At a traditional town meeting, discussion is encouraged. Warrant items don’t have to be simply voted up or down; they can be altered. Votes on individual warrant items are conducted out loud (“yea” and “nay”), by hand, standing or by secret ballot.

Maine Municipal Association spokesperson Eric Conrad said the association uses the phrase “referendum ballot” instead of “secret ballot.” Member communities of the Maine Municipal Association see larger turnouts when the elections are more accessible, but there is a tradeoff.

Voting by secret ballot eliminates others knowing how others vote, eliminating discussion and compromise.

“What’s beautiful about the New England town meeting is that people can talk about issues in front of each other,” Conrad said. “On the other hand, this isn’t 1950 anymore. There aren’t 13 channels on TV and there was no internet back then. People are arguably more busy now. Things have changed and when people are given the opportunity to vote on a ballot in a private setting, people are doing it.”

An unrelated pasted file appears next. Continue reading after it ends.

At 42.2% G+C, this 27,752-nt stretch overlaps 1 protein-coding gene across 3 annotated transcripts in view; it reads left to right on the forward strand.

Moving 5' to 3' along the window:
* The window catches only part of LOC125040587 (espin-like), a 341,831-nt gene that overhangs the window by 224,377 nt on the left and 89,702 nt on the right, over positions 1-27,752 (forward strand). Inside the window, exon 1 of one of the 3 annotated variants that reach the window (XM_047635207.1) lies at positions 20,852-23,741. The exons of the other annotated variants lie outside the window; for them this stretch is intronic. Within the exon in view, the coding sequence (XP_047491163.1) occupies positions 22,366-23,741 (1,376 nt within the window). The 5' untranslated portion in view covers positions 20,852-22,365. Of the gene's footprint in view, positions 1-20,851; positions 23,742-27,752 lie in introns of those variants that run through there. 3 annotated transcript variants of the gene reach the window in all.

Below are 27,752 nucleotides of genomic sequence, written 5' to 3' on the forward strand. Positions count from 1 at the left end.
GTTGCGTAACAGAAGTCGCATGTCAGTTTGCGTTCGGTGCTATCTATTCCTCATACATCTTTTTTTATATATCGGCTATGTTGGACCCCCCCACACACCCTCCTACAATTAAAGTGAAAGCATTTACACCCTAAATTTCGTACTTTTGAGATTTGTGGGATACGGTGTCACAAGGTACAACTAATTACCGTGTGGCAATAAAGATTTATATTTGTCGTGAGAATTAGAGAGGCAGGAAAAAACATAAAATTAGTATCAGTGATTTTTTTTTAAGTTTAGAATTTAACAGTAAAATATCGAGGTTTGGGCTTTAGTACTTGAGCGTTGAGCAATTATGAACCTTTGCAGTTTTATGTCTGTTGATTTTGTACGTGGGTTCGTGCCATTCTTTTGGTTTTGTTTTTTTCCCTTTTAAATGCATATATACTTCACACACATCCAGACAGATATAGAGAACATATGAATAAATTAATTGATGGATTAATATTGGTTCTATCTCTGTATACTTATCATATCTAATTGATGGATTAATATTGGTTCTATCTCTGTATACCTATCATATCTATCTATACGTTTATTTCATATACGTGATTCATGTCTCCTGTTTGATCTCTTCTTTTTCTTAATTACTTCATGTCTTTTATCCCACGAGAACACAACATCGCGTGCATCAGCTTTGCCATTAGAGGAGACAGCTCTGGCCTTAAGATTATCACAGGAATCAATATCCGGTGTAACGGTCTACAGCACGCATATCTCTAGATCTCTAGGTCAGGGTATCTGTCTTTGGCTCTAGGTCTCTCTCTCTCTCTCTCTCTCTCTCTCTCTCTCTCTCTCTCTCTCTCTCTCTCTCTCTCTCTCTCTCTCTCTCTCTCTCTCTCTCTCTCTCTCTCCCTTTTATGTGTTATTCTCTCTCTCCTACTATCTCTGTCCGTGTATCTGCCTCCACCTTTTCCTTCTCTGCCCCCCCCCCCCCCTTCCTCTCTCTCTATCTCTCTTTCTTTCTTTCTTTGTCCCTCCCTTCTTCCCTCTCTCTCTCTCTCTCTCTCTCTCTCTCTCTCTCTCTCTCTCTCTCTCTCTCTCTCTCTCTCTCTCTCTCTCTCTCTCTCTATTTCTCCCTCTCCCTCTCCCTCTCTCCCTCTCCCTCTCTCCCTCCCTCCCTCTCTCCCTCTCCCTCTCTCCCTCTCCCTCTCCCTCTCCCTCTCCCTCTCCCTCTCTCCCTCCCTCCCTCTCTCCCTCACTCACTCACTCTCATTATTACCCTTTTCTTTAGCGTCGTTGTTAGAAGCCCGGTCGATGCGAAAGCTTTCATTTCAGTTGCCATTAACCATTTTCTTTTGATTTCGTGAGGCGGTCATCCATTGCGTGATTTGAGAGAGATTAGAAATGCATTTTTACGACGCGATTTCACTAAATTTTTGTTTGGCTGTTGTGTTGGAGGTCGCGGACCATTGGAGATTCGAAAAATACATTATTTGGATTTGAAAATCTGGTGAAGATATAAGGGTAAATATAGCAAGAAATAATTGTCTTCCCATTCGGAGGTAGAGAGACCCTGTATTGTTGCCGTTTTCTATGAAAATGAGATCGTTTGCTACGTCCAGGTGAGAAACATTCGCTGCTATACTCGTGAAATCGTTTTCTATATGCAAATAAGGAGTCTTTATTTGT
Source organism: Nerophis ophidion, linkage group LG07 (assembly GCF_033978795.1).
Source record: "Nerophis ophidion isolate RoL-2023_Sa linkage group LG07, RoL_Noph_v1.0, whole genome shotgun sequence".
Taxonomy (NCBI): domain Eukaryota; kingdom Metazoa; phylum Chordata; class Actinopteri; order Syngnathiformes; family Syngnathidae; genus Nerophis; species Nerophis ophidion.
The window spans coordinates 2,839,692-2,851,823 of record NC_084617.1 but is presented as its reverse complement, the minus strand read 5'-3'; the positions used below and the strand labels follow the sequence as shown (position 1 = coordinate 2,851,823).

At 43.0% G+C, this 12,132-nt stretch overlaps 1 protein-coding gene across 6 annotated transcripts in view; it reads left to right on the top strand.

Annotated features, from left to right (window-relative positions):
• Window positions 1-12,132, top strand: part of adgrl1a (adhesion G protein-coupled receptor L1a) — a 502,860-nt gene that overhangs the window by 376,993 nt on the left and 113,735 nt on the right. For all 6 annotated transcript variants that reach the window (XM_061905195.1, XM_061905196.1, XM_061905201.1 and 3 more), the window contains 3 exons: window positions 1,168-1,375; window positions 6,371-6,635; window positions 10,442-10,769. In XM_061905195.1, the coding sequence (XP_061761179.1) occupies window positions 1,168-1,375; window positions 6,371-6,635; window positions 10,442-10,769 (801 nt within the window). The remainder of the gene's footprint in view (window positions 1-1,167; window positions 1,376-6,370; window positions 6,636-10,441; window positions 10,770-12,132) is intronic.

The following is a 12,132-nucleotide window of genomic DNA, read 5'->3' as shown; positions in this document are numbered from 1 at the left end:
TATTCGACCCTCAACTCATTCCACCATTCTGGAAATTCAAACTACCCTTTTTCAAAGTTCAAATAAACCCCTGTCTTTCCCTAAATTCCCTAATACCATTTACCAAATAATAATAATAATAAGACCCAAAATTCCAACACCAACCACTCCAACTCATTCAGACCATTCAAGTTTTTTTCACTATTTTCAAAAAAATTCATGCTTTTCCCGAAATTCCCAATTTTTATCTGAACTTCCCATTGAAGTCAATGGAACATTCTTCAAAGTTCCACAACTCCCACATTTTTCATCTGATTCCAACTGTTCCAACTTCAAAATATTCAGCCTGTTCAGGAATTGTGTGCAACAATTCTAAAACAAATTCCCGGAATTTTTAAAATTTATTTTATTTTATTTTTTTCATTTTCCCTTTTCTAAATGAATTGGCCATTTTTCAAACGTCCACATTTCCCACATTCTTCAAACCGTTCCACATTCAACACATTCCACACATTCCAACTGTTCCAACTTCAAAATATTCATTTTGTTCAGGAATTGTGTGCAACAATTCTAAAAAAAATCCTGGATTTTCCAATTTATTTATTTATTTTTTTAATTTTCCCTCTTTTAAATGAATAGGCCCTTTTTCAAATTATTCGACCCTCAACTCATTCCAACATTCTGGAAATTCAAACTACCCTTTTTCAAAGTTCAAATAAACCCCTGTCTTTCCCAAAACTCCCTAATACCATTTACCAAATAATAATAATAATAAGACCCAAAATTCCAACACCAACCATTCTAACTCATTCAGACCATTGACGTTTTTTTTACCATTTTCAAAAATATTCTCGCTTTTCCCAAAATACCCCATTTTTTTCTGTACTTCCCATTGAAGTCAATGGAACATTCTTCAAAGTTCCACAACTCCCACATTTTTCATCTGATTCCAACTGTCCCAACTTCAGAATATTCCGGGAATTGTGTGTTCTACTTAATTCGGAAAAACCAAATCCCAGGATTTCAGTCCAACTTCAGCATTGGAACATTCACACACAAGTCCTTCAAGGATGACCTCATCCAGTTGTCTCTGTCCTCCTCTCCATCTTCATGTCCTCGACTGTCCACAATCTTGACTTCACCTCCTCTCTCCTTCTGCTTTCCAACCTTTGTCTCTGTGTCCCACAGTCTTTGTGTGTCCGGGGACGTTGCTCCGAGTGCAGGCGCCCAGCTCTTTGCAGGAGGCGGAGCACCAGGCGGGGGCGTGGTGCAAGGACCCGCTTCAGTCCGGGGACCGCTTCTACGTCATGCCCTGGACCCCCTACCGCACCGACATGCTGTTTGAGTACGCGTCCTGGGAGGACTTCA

The pandemic accelerated an already declining attendance at traditional town meetings. Indoor gatherings are limited to 50 people per room during Maine’s state of emergency, although town meetings have more specific rules where more people could fit based on the size of a room. Many towns saw paltry attendance at the annual meetings in 2020 and 2021, but those that opted for meetings done entirely by secret ballot saw marked increases in voter turnout.

Government observers such as Brewer and Amy Fried, chair of the University of Maine’s political science department, note an overall increased interest in politics around the state. The pandemic curbed accessibility, but conducting town meetings via secret ballot is an antidote, Fried said.